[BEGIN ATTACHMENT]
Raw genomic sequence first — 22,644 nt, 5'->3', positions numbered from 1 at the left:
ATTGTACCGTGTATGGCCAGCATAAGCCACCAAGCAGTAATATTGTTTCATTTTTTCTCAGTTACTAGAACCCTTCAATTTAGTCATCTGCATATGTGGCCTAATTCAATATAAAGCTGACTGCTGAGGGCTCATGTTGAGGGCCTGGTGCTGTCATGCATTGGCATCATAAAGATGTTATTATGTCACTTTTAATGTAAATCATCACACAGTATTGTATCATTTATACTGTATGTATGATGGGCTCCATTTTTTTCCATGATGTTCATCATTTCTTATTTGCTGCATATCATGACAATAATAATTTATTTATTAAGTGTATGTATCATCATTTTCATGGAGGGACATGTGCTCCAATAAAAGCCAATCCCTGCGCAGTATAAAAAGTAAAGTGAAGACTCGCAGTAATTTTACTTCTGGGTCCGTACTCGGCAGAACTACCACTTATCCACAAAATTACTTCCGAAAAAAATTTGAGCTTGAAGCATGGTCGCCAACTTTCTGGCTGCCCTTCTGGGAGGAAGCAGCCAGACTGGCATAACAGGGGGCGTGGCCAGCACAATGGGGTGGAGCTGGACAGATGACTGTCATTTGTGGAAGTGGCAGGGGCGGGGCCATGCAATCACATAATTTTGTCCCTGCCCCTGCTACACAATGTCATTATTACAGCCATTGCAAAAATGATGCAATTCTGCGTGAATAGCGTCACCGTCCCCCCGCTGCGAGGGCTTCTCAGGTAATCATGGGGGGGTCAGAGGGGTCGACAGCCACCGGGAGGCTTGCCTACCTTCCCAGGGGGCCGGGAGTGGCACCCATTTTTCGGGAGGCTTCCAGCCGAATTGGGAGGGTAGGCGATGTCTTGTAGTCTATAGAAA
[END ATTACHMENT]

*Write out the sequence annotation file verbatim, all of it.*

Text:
Raw genomic sequence first — 22,644 nt, 5'->3', positions numbered from 1 at the left:
ATTGTACCGTGTATGGCCAGCATAAGCCACCAAGCAGTAATATTGTTTCATTTTTTCTCAGTTACTAGAACCCTTCAATTTAGTCATCTGCATATGTGGCCTAATTCAATATAAAGCTGACTGCTGAGGGCTCATGTTGAGGGCCTGGTGCTGTCATGCATTGGCATCATAAAGATGTTATTATGTCACTTTTAATGTAAATCATCACACAGTATTGTATCATTTATACTGTATGTATGATGGGCTCCATTTTTTTCCATGATGTTCATCATTTCTTATTTGCTGCATATCATGACAATAATAATTTATTTATTAAGTGTATGTATCATCATTTTCATGGAGGGACATGTGCTCCAATAAAAGCCAATCCCTGCGCAGTATAAAAAGTAAAGTGAAGACTCGCAGTAATTTTACTTCTGGGTCCGTACTCGGCAGAACTACCACTTATCCACAAAATTACTTCCGAAAAAAATTTGAGCTTGAAGCATGGTCGCCAACTTTCTGGCTGCCCTTCTGGGAGGAAGCAGCCAGACTGGCATAACAGGGGGCGTGGCCAGCACAATGGGGTGGAGCTGGACAGATGACTGTCATTTGTGGAAGTGGCAGGGGCGGGGCCATGCAATCACATAATTTTGTCCCTGCCCCTGCTACACAATGTCATTATTACAGCCATTGCAAAAATGATGCAATTCTGCGTGAATAGCGTCACCGTCCCCCCGCTGCGAGGGCTTCTCAGGTAATCATGGGGGGGTCAGAGGGGTCGACAGCCACCGGGAGGCTTGCCTACCTTCCCAGGGGGCCGGGAGTGGCACCCATTTTTCGGGAGGCTTCCAGCCGAATTGGGAGGGTAGGCGATGTCTTGTAGTCTATAGAAA